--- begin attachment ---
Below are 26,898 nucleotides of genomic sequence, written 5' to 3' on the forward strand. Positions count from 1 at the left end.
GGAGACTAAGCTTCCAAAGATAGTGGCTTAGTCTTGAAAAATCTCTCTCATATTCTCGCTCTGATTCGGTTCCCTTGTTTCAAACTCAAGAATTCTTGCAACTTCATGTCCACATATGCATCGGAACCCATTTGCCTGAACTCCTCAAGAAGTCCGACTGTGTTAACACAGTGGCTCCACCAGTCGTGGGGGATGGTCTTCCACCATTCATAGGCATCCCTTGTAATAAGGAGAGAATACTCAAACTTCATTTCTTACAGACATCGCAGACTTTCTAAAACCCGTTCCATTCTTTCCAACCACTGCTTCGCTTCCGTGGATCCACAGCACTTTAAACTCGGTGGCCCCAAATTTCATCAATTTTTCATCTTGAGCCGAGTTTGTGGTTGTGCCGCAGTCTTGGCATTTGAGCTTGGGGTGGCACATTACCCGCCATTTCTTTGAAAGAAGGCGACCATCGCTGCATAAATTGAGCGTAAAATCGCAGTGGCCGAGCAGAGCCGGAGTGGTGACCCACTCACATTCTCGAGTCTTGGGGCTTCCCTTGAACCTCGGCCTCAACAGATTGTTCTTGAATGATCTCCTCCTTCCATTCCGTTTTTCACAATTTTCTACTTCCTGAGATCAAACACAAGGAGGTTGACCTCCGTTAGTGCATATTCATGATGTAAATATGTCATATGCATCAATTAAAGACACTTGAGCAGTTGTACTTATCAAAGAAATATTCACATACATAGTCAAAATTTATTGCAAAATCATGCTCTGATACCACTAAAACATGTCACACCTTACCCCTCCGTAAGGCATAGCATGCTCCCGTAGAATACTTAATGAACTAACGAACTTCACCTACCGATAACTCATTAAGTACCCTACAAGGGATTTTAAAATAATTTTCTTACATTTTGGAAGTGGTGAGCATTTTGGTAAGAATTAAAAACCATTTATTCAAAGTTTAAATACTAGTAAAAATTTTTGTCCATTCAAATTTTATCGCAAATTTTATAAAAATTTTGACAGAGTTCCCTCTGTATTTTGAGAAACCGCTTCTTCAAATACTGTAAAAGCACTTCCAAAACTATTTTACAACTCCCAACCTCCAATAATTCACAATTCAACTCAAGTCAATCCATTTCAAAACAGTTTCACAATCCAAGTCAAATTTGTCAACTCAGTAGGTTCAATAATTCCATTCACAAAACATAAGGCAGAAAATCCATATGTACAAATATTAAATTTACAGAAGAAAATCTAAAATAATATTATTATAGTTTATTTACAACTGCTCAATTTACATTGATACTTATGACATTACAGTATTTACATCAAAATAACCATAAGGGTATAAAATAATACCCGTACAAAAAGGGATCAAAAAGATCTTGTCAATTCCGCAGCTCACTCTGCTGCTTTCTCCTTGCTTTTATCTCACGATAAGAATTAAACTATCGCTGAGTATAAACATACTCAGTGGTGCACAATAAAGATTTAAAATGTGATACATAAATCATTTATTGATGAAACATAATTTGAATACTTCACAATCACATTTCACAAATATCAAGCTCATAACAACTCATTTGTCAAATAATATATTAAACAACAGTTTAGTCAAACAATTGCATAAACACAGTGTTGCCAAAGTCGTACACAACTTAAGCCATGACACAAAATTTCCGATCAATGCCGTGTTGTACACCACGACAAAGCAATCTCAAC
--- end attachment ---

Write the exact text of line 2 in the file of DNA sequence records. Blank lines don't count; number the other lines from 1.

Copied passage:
GGAGACTAAGCTTCCAAAGATAGTGGCTTAGTCTTGAAAAATCTCTCTCATATTCTCGCTCTGATTCGGTTCCCTTGTTTCAAACTCAAGAATTCTTGCAACTTCATGTCCACATATGCATCGGAACCCATTTGCCTGAACTCCTCAAGAAGTCCGACTGTGTTAACACAGTGGCTCCACCAGTCGTGGGGGATGGTCTTCCACCATTCATAGGCATCCCTTGTAATAAGGAGAGAATACTCAAACTTCATTTCTTACAGACATCGCAGACTTTCTAAAACCCGTTCCATTCTTTCCAACCACTGCTTCGCTTCCGTGGATCCACAGCACTTTAAACTCGGTGGCCCCAAATTTCATCAATTTTTCATCTTGAGCCGAGTTTGTGGTTGTGCCGCAGTCTTGGCATTTGAGCTTGGGGTGGCACATTACCCGCCATTTCTTTGAAAGAAGGCGACCATCGCTGCATAAATTGAGCGTAAAATCGCAGTGGCCGAGCAGAGCCGGAGTGGTGACCCACTCACATTCTCGAGTCTTGGGGCTTCCCTTGAACCTCGGCCTCAACAGATTGTTCTTGAATGATCTCCTCCTTCCATTCCGTTTTTCACAATTTTCTACTTCCTGAGATCAAACACAAGGAGGTTGACCTCCGTTAGTGCATATTCATGATGTAAATATGTCATATGCATCAATTAAAGACACTTGAGCAGTTGTACTTATCAAAGAAATATTCACATACATAGTCAAAATTTATTGCAAAATCATGCTCTGATACCACTAAAACATGTCACACCTTACCCCTCCGTAAGGCATAGCATGCTCCCGTAGAATACTTAATGAACTAACGAACTTCACCTACCGATAACTCATTAAGTACCCTACAAGGGATTTTAAAATAATTTTCTTACATTTTGGAAGTGGTGAGCATTTTGGTAAGAATTAAAAACCATTTATTCAAAGTTTAAATACTAGTAAAAATTTTTGTCCATTCAAATTTTATCGCAAATTTTATAAAAATTTTGACAGAGTTCCCTCTGTATTTTGAGAAACCGCTTCTTCAAATACTGTAAAAGCACTTCCAAAACTATTTTACAACTCCCAACCTCCAATAATTCACAATTCAACTCAAGTCAATCCATTTCAAAACAGTTTCACAATCCAAGTCAAATTTGTCAACTCAGTAGGTTCAATAATTCCATTCACAAAACATAAGGCAGAAAATCCATATGTACAAATATTAAATTTACAGAAGAAAATCTAAAATAATATTATTATAGTTTATTTACAACTGCTCAATTTACATTGATACTTATGACATTACAGTATTTACATCAAAATAACCATAAGGGTATAAAATAATACCCGTACAAAAAGGGATCAAAAAGATCTTGTCAATTCCGCAGCTCACTCTGCTGCTTTCTCCTTGCTTTTATCTCACGATAAGAATTAAACTATCGCTGAGTATAAACATACTCAGTGGTGCACAATAAAGATTTAAAATGTGATACATAAATCATTTATTGATGAAACATAATTTGAATACTTCACAATCACATTTCACAAATATCAAGCTCATAACAACTCATTTGTCAAATAATATATTAAACAACAGTTTAGTCAAACAATTGCATAAACACAGTGTTGCCAAAGTCGTACACAACTTAAGCCATGACACAAAATTTCCGATCAATGCCGTGTTGTACACCACGACAAAGCAATCTCAAC